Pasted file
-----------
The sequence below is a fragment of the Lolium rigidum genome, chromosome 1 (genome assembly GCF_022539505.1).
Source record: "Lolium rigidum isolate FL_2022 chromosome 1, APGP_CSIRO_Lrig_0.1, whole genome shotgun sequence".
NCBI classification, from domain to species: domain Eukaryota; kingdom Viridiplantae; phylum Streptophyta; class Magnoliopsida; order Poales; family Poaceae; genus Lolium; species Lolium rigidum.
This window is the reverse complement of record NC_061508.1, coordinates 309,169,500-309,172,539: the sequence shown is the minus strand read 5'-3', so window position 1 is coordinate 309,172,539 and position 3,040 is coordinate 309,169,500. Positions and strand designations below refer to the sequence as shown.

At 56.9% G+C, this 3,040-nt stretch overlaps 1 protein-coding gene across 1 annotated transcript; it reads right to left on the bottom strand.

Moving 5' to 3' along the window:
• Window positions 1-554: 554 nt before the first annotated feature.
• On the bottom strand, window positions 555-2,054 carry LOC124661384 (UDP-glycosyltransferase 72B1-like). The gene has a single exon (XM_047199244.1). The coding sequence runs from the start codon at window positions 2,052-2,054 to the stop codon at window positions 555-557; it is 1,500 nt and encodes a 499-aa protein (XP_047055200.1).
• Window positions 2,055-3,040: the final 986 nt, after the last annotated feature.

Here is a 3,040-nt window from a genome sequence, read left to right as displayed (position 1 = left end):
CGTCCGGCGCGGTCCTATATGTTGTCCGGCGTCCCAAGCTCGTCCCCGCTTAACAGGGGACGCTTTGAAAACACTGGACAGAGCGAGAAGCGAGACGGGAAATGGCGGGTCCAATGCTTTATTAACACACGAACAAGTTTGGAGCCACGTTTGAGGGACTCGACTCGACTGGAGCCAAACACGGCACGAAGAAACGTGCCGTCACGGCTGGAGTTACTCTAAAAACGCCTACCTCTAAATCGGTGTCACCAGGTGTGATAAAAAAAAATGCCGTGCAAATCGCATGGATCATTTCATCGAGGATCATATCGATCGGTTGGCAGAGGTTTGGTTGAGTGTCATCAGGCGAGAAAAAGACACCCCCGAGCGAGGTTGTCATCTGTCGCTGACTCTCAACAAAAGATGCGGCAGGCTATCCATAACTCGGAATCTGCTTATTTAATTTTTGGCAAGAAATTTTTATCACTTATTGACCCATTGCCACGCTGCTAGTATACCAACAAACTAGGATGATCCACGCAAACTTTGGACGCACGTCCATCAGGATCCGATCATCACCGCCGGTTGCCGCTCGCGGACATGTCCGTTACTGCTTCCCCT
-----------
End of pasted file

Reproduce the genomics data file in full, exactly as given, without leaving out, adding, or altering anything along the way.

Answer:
The sequence below is a fragment of the Lolium rigidum genome, chromosome 1 (genome assembly GCF_022539505.1).
Source record: "Lolium rigidum isolate FL_2022 chromosome 1, APGP_CSIRO_Lrig_0.1, whole genome shotgun sequence".
NCBI classification, from domain to species: domain Eukaryota; kingdom Viridiplantae; phylum Streptophyta; class Magnoliopsida; order Poales; family Poaceae; genus Lolium; species Lolium rigidum.
This window is the reverse complement of record NC_061508.1, coordinates 309,169,500-309,172,539: the sequence shown is the minus strand read 5'-3', so window position 1 is coordinate 309,172,539 and position 3,040 is coordinate 309,169,500. Positions and strand designations below refer to the sequence as shown.

At 56.9% G+C, this 3,040-nt stretch overlaps 1 protein-coding gene across 1 annotated transcript; it reads right to left on the bottom strand.

Moving 5' to 3' along the window:
• Window positions 1-554: 554 nt before the first annotated feature.
• On the bottom strand, window positions 555-2,054 carry LOC124661384 (UDP-glycosyltransferase 72B1-like). The gene has a single exon (XM_047199244.1). The coding sequence runs from the start codon at window positions 2,052-2,054 to the stop codon at window positions 555-557; it is 1,500 nt and encodes a 499-aa protein (XP_047055200.1).
• Window positions 2,055-3,040: the final 986 nt, after the last annotated feature.

Here is a 3,040-nt window from a genome sequence, read left to right as displayed (position 1 = left end):
CGTCCGGCGCGGTCCTATATGTTGTCCGGCGTCCCAAGCTCGTCCCCGCTTAACAGGGGACGCTTTGAAAACACTGGACAGAGCGAGAAGCGAGACGGGAAATGGCGGGTCCAATGCTTTATTAACACACGAACAAGTTTGGAGCCACGTTTGAGGGACTCGACTCGACTGGAGCCAAACACGGCACGAAGAAACGTGCCGTCACGGCTGGAGTTACTCTAAAAACGCCTACCTCTAAATCGGTGTCACCAGGTGTGATAAAAAAAAATGCCGTGCAAATCGCATGGATCATTTCATCGAGGATCATATCGATCGGTTGGCAGAGGTTTGGTTGAGTGTCATCAGGCGAGAAAAAGACACCCCCGAGCGAGGTTGTCATCTGTCGCTGACTCTCAACAAAAGATGCGGCAGGCTATCCATAACTCGGAATCTGCTTATTTAATTTTTGGCAAGAAATTTTTATCACTTATTGACCCATTGCCACGCTGCTAGTATACCAACAAACTAGGATGATCCACGCAAACTTTGGACGCACGTCCATCAGGATCCGATCATCACCGCCGGTTGCCGCTCGCGGACATGTCCGTTACTGCTTCCCCT